Posted: 1 year ago
At 10/13/2015 2:13:20 PM, Zaradi wrote:
in 99.999.... percent of cases of bad judging, there's usually something the debater could've done to make the round easier on the judge.

*cough*
debatability
Posts: 1,160
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10/13/2015 3:24:04 PM
Posted: 1 year ago
At 10/13/2015 2:24:51 PM, whiteflame wrote:
At 10/13/2015 1:56:18 PM, debatability wrote:

1. Yes.

2. It varied. There's a variety of judges for NPDA, and they range from extremely experienced to parents of other debaters.

3. Bit of both, usually. There are certainly some instances in which the debater is entirely to blame and some where the judge is entirely to blame, but many fall into the valley between. If you want examples of the latter, though, I could point you to a national tournament round where a judge told us that he basically signed his ballot before anyone even opened their mouths, and another round where the judge said that he agreed with everything we said (pretty much turns on every argument our opponents made) and still voted for them for incomprehensible reasons.

I had a similar experience at my national qualifier tournament, but looking back I think there were a lot of things I could have improved upon.

When it comes to losses, I have run into a lot of situations in which my partner and I have talked to our opponents post competition and found that our opponents believe they should have lost. It's a discouraging experience when a team that my partner and I have defeated multiple times moves on and wins a competition.


Still, I'd say that these kinds of situations are in the minority. Most often, it helps to get some sort of judging paradigm if you can and work with it in your speaking. Sometimes that's difficult, and especially if you have more than one judge in a round, it can be nearly impossible to satisfy everyone if they're all looking for different things. Still, it can help a lot to know what to steer clear of in your debating.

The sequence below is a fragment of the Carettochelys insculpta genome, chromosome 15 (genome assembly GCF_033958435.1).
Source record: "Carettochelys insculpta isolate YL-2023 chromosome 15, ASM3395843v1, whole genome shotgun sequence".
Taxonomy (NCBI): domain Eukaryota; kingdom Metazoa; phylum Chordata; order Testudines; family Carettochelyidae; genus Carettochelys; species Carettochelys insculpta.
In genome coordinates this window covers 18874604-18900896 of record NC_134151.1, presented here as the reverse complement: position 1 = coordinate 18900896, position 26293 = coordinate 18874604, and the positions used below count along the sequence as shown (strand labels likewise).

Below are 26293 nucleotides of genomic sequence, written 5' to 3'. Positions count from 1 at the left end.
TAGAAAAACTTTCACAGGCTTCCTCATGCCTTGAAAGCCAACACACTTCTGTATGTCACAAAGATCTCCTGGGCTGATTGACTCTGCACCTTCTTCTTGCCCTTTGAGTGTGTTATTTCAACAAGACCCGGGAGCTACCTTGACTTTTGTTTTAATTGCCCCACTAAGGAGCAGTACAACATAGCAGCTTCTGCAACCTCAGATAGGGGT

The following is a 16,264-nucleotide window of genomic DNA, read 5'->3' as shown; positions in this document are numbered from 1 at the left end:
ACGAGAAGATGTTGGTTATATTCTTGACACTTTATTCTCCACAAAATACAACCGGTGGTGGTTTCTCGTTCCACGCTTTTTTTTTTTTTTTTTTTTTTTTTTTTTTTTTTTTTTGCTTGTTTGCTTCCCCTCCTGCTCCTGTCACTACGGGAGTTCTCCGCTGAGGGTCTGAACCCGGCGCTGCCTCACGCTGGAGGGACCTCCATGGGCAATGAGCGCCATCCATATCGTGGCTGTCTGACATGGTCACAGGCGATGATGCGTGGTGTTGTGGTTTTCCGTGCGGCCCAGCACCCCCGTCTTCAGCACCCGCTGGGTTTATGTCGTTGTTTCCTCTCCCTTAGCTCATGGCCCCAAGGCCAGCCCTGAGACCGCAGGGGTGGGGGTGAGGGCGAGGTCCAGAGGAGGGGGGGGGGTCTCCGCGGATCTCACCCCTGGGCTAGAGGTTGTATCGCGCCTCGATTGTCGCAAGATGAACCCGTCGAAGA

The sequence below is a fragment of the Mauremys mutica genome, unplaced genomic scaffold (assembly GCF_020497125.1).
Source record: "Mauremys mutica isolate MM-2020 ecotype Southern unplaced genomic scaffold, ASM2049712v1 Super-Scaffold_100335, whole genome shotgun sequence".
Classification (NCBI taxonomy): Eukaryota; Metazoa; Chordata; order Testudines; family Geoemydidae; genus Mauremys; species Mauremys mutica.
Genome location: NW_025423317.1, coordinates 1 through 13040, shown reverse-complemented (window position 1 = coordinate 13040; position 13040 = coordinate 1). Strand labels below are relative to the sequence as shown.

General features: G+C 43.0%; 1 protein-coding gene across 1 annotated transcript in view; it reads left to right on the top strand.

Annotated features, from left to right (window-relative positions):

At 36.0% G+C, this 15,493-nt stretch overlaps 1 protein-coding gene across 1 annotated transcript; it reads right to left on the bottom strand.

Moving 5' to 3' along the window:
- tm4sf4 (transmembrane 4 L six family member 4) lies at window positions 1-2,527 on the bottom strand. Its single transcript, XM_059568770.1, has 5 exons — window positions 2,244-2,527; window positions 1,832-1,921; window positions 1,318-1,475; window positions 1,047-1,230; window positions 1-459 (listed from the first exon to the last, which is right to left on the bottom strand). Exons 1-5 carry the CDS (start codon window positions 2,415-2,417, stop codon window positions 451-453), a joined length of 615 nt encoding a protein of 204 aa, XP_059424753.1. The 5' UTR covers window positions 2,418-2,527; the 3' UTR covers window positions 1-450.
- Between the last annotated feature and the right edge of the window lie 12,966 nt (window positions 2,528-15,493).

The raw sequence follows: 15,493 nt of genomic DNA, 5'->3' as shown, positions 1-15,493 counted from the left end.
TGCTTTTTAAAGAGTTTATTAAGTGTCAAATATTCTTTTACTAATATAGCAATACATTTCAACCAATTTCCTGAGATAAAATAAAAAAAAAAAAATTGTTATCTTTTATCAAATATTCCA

The problem is that it's really hard to even know what the judge's paradigm is going in. I've never really heard of anyone asking, but maybe that is more common in other locations.

In public forum, a lot of judges come in with LD background and provide a very philosophical outlook that isn't really suitable for the event.
Raisor
Posts: 4,462
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10/13/2015 3:49:53 PM
Posted: 1 year ago
First, have you ever judged a round? If not, judge some practice rounds for your team, write real rfds and give real critiques. Judging on DDO certainly helps a lot but you need to see how your event looks from the other side of he table.

Second, you are right in many ways. I've sat on panels where two judges vehemently disagree with the third or where I was almost angry at the RFD of other judges. Sometimes you get shafted, that's an exception though and you just have to roll with it.

Third, ask for judge prefs. What about he two "problem" judges you had could you have used to change your round into a win? Specifically in each case can you see how different arguments or styles would have been more effective? You just have to learn judge adaptation, which is not an easy thing.